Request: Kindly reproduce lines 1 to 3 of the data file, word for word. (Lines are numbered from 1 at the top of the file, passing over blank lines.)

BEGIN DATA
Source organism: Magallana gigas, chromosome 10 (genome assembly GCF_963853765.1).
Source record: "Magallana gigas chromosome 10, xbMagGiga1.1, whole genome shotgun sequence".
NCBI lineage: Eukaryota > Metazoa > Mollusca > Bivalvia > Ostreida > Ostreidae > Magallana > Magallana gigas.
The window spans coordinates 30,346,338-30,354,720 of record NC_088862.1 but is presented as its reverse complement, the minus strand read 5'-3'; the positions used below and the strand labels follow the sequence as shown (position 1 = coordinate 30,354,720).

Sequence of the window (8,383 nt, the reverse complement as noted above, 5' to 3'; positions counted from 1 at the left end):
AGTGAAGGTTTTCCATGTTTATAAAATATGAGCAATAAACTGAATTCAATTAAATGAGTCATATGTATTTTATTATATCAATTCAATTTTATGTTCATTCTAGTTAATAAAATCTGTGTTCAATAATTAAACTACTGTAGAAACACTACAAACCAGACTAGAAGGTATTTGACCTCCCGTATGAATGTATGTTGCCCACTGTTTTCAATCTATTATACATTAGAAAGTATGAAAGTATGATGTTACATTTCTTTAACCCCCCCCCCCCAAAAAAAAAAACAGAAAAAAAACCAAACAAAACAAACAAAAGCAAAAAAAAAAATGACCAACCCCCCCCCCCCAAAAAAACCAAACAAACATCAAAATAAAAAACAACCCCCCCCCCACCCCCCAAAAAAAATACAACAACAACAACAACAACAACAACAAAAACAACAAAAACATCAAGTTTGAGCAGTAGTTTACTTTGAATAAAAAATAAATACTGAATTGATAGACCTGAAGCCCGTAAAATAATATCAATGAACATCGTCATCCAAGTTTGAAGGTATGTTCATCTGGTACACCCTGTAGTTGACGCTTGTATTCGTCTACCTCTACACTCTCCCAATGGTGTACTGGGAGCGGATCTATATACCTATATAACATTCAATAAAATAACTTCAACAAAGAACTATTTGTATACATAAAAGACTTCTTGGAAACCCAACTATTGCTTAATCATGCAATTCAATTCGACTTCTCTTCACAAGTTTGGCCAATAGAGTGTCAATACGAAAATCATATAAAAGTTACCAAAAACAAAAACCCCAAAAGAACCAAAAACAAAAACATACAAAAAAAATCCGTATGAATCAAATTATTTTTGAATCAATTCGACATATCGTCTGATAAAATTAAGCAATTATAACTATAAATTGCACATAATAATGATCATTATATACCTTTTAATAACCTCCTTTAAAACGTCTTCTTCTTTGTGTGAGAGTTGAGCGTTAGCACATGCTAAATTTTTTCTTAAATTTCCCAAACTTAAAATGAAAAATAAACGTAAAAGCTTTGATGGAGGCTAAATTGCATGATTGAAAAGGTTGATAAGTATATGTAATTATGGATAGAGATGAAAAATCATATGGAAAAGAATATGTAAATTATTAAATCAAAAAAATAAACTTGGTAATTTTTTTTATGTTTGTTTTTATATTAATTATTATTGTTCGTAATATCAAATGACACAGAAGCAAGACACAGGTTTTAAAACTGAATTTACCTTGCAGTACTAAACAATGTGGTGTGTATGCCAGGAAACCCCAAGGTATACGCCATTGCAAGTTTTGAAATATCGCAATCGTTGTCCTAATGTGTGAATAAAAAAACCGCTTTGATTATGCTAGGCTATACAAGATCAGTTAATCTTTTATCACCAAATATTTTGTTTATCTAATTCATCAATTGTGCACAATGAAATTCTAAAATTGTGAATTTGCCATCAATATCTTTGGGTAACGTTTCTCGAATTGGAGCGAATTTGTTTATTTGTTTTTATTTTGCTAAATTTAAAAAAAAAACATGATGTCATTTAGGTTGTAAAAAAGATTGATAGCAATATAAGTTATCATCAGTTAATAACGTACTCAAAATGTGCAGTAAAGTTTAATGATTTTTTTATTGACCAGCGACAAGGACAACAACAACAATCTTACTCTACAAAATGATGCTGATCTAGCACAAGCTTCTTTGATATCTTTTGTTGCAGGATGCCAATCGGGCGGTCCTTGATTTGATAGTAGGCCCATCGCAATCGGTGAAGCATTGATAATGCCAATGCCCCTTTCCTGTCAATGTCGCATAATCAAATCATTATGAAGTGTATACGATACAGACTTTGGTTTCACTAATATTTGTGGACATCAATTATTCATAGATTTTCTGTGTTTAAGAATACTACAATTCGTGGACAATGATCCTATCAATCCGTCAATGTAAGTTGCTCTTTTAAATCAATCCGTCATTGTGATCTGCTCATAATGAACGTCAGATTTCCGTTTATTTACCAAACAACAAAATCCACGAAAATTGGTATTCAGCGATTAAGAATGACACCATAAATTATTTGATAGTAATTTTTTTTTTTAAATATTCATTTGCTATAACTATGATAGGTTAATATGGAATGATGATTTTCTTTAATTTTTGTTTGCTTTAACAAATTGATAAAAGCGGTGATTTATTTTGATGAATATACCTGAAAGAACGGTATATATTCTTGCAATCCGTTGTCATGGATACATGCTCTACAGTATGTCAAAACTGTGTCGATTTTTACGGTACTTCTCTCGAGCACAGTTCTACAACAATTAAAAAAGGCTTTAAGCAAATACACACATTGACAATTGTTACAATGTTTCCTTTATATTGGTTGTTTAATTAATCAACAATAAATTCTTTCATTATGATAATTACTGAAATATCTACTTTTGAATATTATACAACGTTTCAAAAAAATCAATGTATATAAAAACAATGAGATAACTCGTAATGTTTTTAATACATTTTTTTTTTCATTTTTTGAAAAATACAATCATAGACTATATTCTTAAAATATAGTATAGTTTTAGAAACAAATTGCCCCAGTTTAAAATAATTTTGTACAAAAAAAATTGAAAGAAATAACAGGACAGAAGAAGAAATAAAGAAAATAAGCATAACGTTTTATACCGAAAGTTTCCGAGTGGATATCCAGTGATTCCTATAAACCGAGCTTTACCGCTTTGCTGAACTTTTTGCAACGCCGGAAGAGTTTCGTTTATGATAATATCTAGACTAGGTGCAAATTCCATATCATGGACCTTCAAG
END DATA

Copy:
Source organism: Magallana gigas, chromosome 10 (genome assembly GCF_963853765.1).
Source record: "Magallana gigas chromosome 10, xbMagGiga1.1, whole genome shotgun sequence".
NCBI lineage: Eukaryota > Metazoa > Mollusca > Bivalvia > Ostreida > Ostreidae > Magallana > Magallana gigas.